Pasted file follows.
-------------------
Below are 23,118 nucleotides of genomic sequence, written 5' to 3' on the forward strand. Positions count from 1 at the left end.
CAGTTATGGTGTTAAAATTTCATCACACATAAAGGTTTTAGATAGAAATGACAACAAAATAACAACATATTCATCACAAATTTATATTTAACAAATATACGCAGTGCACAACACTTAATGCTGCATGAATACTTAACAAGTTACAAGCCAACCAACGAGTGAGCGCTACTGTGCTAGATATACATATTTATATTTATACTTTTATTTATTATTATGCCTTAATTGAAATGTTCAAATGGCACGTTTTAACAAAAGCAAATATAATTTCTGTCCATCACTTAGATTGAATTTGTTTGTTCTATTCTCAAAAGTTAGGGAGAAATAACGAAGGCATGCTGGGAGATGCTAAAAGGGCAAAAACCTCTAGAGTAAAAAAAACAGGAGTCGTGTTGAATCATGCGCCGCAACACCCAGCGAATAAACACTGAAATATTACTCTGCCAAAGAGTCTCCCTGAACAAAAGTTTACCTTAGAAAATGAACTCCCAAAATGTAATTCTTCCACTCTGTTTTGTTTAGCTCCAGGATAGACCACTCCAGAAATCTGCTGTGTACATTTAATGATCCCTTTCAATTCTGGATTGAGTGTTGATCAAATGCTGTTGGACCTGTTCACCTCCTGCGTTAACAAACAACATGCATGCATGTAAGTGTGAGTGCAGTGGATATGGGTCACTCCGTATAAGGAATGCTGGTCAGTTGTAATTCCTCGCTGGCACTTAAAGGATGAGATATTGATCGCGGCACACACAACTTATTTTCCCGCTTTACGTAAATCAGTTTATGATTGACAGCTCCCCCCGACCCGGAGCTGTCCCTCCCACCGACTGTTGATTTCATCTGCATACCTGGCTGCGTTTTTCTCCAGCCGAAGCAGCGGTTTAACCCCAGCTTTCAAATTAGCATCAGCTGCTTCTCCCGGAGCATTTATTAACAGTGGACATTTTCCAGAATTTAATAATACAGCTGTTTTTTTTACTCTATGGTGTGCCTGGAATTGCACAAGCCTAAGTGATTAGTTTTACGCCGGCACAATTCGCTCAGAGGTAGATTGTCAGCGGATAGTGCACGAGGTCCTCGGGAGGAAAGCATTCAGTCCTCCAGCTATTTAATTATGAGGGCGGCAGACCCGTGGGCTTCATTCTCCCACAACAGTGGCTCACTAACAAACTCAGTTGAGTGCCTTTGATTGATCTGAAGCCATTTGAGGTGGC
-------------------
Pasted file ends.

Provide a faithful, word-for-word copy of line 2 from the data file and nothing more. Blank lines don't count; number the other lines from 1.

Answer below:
CAGTTATGGTGTTAAAATTTCATCACACATAAAGGTTTTAGATAGAAATGACAACAAAATAACAACATATTCATCACAAATTTATATTTAACAAATATACGCAGTGCACAACACTTAATGCTGCATGAATACTTAACAAGTTACAAGCCAACCAACGAGTGAGCGCTACTGTGCTAGATATACATATTTATATTTATACTTTTATTTATTATTATGCCTTAATTGAAATGTTCAAATGGCACGTTTTAACAAAAGCAAATATAATTTCTGTCCATCACTTAGATTGAATTTGTTTGTTCTATTCTCAAAAGTTAGGGAGAAATAACGAAGGCATGCTGGGAGATGCTAAAAGGGCAAAAACCTCTAGAGTAAAAAAAACAGGAGTCGTGTTGAATCATGCGCCGCAACACCCAGCGAATAAACACTGAAATATTACTCTGCCAAAGAGTCTCCCTGAACAAAAGTTTACCTTAGAAAATGAACTCCCAAAATGTAATTCTTCCACTCTGTTTTGTTTAGCTCCAGGATAGACCACTCCAGAAATCTGCTGTGTACATTTAATGATCCCTTTCAATTCTGGATTGAGTGTTGATCAAATGCTGTTGGACCTGTTCACCTCCTGCGTTAACAAACAACATGCATGCATGTAAGTGTGAGTGCAGTGGATATGGGTCACTCCGTATAAGGAATGCTGGTCAGTTGTAATTCCTCGCTGGCACTTAAAGGATGAGATATTGATCGCGGCACACACAACTTATTTTCCCGCTTTACGTAAATCAGTTTATGATTGACAGCTCCCCCCGACCCGGAGCTGTCCCTCCCACCGACTGTTGATTTCATCTGCATACCTGGCTGCGTTTTTCTCCAGCCGAAGCAGCGGTTTAACCCCAGCTTTCAAATTAGCATCAGCTGCTTCTCCCGGAGCATTTATTAACAGTGGACATTTTCCAGAATTTAATAATACAGCTGTTTTTTTTACTCTATGGTGTGCCTGGAATTGCACAAGCCTAAGTGATTAGTTTTACGCCGGCACAATTCGCTCAGAGGTAGATTGTCAGCGGATAGTGCACGAGGTCCTCGGGAGGAAAGCATTCAGTCCTCCAGCTATTTAATTATGAGGGCGGCAGACCCGTGGGCTTCATTCTCCCACAACAGTGGCTCACTAACAAACTCAGTTGAGTGCCTTTGATTGATCTGAAGCCATTTGAGGTGGC